Transfer of NPLs to Sareb Lowers NPLs in Spain's Banking System

If one were to merely cursorily glance at the headlines, one would be under the impression that NPLs in Spain have finally begin to decline. For instance, the WSJ entitled its article on the topic “Spain's Bad Loans Drop Sharply”. Only if one bothers to actually look at the article itself does it become clear that NPLs have not really dropped, but have merely been shifted to the 'bad bank' set up by Spain's government.

 

“The Bank of Spain said Monday that bad debts held by the country's banks dropped sharply in December from November because of the transfer of lower-quality credit portfolios to the so-called bad bank that started operations that month.

Nonperforming loans fell by €24.1 billion ($32.20 billion) to €167.4 billion, or 10.4% of total outstanding loans, in December, preliminary data from the central bank showed. That compares with a bad-loan ratio of 11.4% in November, the highest ever recorded.

At the same time, total loans shrank to €1.604 trillion from €1.683 trillion, largely the result of loan reclassifications after the lower-quality loans were passed on to SAREB, as the bad bank is known, the Spanish central bank said in a statement.

Spanish banks, reeling from the crash of a decadelong housing boom, are expected to transfer around €60 billion worth of impaired assets to the bad bank. This was created as part of a deal to receive €39 billion worth of European Union aid for the country's troubled banking sector.

Until November, bad loans had risen for 20 months in a row as a result of soaring defaults by home builders and fast-rising unemployment. Eight banks are due to receive €38.87 billion through a European Union credit line that was extended to the Spanish government last year to bail out the country's troubled banks.”

 

(emphasis added)

However, does this mean that there has actually been a genuine reduction in bad loans? After all, the figure cited above – namely that bad loans fell by € 24.1 billion – doesn't tell us how many loans were actually transferred. In order to find this out, one has to consult a recent Exane research report on Spain's banks. It contains the following table and chart. Note that the table sums up the bad loans transferred by the end of 2012.

 


 

Assets to Sareb

 

NPLs transferred by Spain's banks to Sareb in late 2012.

 


 

As the chart of the NPL percentage indicates, this should lead to an equivalent drop in the percentage, ceteris paribus:

 


 

NPL ratio

Spain's NPL ratio, before and after the transfer of bad loan assets to Sareb – click for better resolution.

 


 

If we interpret all the above data points correctly, the only conclusion one can come to is that bad loans in the Spanish banking system have not declined, but have actually increased further – namely by about €12.5 billion.

€36.695 billion in loans were transferred, but the overall decline in bad loans amounted only to € 24.1 billion. It follows logically that the difference between these two numbers represents the actual increase in bad loans in the system.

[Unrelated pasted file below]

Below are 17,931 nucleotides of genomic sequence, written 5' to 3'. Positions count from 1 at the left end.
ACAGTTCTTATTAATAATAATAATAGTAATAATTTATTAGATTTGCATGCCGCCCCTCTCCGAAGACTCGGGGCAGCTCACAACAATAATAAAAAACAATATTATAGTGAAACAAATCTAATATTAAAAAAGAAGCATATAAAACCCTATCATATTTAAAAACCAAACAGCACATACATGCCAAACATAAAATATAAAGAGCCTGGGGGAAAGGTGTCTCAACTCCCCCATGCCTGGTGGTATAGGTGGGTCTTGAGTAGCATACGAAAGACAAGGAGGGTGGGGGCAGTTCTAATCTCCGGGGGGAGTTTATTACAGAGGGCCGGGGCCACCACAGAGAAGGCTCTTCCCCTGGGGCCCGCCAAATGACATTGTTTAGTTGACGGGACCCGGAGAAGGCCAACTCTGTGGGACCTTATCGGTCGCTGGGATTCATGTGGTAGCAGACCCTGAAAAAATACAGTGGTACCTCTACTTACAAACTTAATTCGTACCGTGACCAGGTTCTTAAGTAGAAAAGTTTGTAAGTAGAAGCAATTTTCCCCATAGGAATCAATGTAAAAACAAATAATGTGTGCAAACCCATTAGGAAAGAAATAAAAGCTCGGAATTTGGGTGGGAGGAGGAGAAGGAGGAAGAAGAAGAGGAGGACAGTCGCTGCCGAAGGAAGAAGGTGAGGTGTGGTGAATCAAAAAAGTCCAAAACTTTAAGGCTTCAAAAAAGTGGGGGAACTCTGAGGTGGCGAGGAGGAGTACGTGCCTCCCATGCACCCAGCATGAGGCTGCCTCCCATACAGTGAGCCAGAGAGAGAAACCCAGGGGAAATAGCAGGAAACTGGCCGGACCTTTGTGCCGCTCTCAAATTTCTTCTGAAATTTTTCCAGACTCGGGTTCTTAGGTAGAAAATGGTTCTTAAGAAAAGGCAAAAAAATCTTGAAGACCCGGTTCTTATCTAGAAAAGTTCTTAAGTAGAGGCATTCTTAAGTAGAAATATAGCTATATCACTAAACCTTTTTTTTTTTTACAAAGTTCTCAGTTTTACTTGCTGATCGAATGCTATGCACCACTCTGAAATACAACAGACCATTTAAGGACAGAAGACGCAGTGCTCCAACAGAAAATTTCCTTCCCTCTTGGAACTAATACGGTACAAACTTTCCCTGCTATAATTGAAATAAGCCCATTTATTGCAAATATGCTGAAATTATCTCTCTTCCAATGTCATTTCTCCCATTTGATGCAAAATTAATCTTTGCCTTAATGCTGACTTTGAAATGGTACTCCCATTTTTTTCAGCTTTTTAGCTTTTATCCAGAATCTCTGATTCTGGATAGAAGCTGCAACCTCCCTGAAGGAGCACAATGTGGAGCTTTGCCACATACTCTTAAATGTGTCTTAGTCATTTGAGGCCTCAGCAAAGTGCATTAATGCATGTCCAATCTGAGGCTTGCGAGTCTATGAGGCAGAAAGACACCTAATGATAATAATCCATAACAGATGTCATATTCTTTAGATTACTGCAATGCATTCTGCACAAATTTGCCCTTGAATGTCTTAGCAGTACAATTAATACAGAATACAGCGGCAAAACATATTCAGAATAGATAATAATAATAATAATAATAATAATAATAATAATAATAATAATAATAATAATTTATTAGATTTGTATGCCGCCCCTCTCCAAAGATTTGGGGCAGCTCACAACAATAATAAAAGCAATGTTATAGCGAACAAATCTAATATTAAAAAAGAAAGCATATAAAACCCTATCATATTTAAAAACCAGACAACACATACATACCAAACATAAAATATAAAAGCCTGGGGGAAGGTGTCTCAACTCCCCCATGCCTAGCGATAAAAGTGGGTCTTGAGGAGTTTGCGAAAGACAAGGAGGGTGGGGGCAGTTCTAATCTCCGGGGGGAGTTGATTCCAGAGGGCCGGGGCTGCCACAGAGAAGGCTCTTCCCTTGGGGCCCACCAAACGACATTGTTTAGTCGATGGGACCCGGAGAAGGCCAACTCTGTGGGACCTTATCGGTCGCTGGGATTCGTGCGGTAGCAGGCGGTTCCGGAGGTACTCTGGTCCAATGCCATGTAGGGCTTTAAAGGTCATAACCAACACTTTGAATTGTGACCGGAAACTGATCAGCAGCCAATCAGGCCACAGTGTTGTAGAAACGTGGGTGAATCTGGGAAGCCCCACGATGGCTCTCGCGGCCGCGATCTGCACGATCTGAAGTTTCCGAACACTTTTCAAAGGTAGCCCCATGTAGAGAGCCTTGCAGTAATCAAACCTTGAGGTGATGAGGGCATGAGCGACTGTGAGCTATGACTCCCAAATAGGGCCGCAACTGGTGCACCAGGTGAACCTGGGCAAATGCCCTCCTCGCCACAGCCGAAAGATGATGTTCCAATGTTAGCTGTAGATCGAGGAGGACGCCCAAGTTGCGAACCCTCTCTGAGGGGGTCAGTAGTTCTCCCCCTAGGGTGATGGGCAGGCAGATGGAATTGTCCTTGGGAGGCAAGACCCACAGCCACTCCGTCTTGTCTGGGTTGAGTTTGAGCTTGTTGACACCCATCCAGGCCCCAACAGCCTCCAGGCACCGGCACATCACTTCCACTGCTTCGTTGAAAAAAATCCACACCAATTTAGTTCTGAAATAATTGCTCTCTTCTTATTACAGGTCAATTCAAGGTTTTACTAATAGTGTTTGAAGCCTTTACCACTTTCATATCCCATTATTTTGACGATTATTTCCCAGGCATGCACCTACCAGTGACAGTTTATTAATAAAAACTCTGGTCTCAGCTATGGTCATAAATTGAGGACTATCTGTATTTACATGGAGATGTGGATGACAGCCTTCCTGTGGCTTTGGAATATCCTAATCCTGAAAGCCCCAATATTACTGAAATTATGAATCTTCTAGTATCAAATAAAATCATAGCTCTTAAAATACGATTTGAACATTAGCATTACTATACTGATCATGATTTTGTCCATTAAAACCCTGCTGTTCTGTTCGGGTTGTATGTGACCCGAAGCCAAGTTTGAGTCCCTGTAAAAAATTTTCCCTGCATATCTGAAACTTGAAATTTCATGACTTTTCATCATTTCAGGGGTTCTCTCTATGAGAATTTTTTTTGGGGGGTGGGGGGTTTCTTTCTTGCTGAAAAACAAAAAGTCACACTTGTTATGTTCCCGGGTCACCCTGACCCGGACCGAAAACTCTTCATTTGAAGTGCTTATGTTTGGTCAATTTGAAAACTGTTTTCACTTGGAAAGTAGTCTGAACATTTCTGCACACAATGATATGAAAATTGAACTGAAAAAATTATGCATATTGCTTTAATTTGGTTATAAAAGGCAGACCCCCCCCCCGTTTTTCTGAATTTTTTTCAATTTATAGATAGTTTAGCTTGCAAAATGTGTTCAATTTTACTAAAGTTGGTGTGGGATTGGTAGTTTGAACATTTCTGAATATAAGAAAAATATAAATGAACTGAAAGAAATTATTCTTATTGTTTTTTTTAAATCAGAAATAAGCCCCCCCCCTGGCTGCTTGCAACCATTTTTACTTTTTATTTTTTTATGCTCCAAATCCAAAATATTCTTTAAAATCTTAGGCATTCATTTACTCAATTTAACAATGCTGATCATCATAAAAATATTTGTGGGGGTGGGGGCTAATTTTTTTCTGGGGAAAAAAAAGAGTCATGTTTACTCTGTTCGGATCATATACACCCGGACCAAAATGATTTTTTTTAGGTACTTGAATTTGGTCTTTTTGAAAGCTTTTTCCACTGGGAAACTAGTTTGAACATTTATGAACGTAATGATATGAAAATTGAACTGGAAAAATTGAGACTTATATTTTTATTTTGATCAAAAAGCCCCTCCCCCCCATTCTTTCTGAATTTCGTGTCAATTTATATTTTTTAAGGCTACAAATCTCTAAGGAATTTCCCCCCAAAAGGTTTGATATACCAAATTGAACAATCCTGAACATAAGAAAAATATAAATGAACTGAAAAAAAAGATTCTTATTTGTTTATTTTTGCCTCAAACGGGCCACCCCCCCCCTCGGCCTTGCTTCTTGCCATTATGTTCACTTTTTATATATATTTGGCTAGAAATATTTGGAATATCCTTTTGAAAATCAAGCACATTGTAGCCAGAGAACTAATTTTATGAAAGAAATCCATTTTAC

Of course one may well regard the assets now held by Sareb as being 'outside' of the system. However, the point remains that these are bad loans, regardless of who holds them. Thus the increase in NPLs in Spain apparently continues unabated.

 

 

Charts by: BNP-Paribas / Exane



 

 

Emigrate While You Can... Learn More

 


 

 
 

Dear Readers!

You may have noticed that our so-called “semiannual” funding drive, which started sometime in the summer if memory serves, has seamlessly segued into the winter. In fact, the year is almost over! We assure you this is not merely evidence of our chutzpa; rather, it is indicative of the fact that ad income still needs to be supplemented in order to support upkeep of the site. Naturally, the traditional benefits that can be spontaneously triggered by donations to this site remain operative regardless of the season - ranging from a boost to general well-being/happiness (inter alia featuring improved sleep & appetite), children including you in their songs, up to the likely allotment of privileges in the afterlife, etc., etc., but the Christmas season is probably an especially propitious time to cross our palms with silver. A special thank you to all readers who have already chipped in, your generosity is greatly appreciated. Regardless of that, we are honored by everybody's readership and hope we have managed to add a little value to your life.

   

Bitcoin address: 12vB2LeWQNjWh59tyfWw23ySqJ9kTfJifA

   
 

3 Responses to “Bad Loans Drop in Spain – Seemingly”

  • mc:

    Unfortunately, as in just about every bubble, the rush of cheap money is so great that anything and anywhere ends up with a building on it regardless of the suitability. The reason so many of these loans are bad is that so many of the assets backing them are junk. Many of the failed projects were maintenance intensive and thus rapidly degrade, such as golf courses, airports, apartment complexes, and tourism projects. The big Spanish banks sitting on this pile of now-dubious assets went international, sloshing their money around where they had never been before. Santander was buying small regional mortgage lenders in the US and Japanese retail banks.

  • I have heard some of Spain is pretty nice. They giving good deals on homes yet?

    • jimmyjames:

      mann–

      I’ve just recently read “somewhere” from a Spaniard that seemed to have a good handle on it–most of the houses built in Spain during the mania have a high ask and no bid-because they are falling apart because of no building code enforcement-
      If I can remember where–I will post the link-

Your comment:

You must be logged in to post a comment.

Most read in the last 20 days:

  • America Goes Full Imbecile
      Credit has a wicked way of magnifying a person’s defects.  Even the most cautious man, with unlimited credit, can make mistakes that in retrospect seem absurd.  But an average man, with unlimited credit, is preeminently disposed to going full imbecile.   Let us not forget about this important skill...  [PT]   Several weeks ago we came across a woeful tale of Mike Meru.  Somehow, this special fellow, while of apparent sound mine and worthy intent, racked up...